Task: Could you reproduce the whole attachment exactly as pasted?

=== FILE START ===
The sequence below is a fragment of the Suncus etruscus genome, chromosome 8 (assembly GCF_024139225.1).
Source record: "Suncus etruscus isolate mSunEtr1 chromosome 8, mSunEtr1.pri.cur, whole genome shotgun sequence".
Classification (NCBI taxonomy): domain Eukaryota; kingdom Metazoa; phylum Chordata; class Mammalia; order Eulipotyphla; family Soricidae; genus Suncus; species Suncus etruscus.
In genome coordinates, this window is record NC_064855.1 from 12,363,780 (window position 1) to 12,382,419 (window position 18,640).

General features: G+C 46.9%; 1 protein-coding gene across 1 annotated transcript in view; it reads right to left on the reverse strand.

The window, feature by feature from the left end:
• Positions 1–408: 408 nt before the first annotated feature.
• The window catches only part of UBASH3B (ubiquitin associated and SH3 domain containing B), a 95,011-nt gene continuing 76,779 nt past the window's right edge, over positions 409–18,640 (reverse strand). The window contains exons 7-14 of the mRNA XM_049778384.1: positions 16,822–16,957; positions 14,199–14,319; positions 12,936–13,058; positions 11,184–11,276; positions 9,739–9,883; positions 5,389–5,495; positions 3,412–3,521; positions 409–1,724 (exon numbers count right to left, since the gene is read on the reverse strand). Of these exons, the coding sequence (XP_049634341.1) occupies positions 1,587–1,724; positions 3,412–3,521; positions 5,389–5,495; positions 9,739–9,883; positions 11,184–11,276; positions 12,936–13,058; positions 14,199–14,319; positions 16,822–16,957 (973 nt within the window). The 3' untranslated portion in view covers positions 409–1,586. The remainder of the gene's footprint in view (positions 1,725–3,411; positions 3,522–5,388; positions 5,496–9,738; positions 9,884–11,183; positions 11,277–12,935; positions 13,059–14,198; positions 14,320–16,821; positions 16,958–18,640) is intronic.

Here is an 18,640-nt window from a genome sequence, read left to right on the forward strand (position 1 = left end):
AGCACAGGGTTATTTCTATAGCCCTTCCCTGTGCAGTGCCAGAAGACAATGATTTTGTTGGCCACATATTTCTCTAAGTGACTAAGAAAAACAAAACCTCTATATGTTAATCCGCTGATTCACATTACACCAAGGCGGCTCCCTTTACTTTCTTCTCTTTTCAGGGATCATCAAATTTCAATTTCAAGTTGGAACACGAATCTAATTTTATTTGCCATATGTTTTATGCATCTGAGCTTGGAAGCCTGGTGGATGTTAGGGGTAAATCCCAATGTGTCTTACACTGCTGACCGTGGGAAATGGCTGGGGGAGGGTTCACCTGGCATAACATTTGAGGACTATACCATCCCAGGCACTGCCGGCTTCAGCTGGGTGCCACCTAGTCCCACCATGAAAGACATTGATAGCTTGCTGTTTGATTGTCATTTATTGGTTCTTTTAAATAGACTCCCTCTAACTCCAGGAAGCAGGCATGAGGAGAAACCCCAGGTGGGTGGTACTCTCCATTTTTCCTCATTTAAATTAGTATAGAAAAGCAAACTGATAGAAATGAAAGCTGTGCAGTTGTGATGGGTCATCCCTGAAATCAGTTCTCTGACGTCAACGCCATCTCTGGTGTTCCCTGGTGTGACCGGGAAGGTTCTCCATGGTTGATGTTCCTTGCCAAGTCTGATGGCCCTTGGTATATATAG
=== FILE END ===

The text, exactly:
The sequence below is a fragment of the Suncus etruscus genome, chromosome 8 (assembly GCF_024139225.1).
Source record: "Suncus etruscus isolate mSunEtr1 chromosome 8, mSunEtr1.pri.cur, whole genome shotgun sequence".
Classification (NCBI taxonomy): domain Eukaryota; kingdom Metazoa; phylum Chordata; class Mammalia; order Eulipotyphla; family Soricidae; genus Suncus; species Suncus etruscus.
In genome coordinates, this window is record NC_064855.1 from 12,363,780 (window position 1) to 12,382,419 (window position 18,640).

General features: G+C 46.9%; 1 protein-coding gene across 1 annotated transcript in view; it reads right to left on the reverse strand.

The window, feature by feature from the left end:
• Positions 1–408: 408 nt before the first annotated feature.
• The window catches only part of UBASH3B (ubiquitin associated and SH3 domain containing B), a 95,011-nt gene continuing 76,779 nt past the window's right edge, over positions 409–18,640 (reverse strand). The window contains exons 7-14 of the mRNA XM_049778384.1: positions 16,822–16,957; positions 14,199–14,319; positions 12,936–13,058; positions 11,184–11,276; positions 9,739–9,883; positions 5,389–5,495; positions 3,412–3,521; positions 409–1,724 (exon numbers count right to left, since the gene is read on the reverse strand). Of these exons, the coding sequence (XP_049634341.1) occupies positions 1,587–1,724; positions 3,412–3,521; positions 5,389–5,495; positions 9,739–9,883; positions 11,184–11,276; positions 12,936–13,058; positions 14,199–14,319; positions 16,822–16,957 (973 nt within the window). The 3' untranslated portion in view covers positions 409–1,586. The remainder of the gene's footprint in view (positions 1,725–3,411; positions 3,522–5,388; positions 5,496–9,738; positions 9,884–11,183; positions 11,277–12,935; positions 13,059–14,198; positions 14,320–16,821; positions 16,958–18,640) is intronic.

Here is an 18,640-nt window from a genome sequence, read left to right on the forward strand (position 1 = left end):
AGCACAGGGTTATTTCTATAGCCCTTCCCTGTGCAGTGCCAGAAGACAATGATTTTGTTGGCCACATATTTCTCTAAGTGACTAAGAAAAACAAAACCTCTATATGTTAATCCGCTGATTCACATTACACCAAGGCGGCTCCCTTTACTTTCTTCTCTTTTCAGGGATCATCAAATTTCAATTTCAAGTTGGAACACGAATCTAATTTTATTTGCCATATGTTTTATGCATCTGAGCTTGGAAGCCTGGTGGATGTTAGGGGTAAATCCCAATGTGTCTTACACTGCTGACCGTGGGAAATGGCTGGGGGAGGGTTCACCTGGCATAACATTTGAGGACTATACCATCCCAGGCACTGCCGGCTTCAGCTGGGTGCCACCTAGTCCCACCATGAAAGACATTGATAGCTTGCTGTTTGATTGTCATTTATTGGTTCTTTTAAATAGACTCCCTCTAACTCCAGGAAGCAGGCATGAGGAGAAACCCCAGGTGGGTGGTACTCTCCATTTTTCCTCATTTAAATTAGTATAGAAAAGCAAACTGATAGAAATGAAAGCTGTGCAGTTGTGATGGGTCATCCCTGAAATCAGTTCTCTGACGTCAACGCCATCTCTGGTGTTCCCTGGTGTGACCGGGAAGGTTCTCCATGGTTGATGTTCCTTGCCAAGTCTGATGGCCCTTGGTATATATAG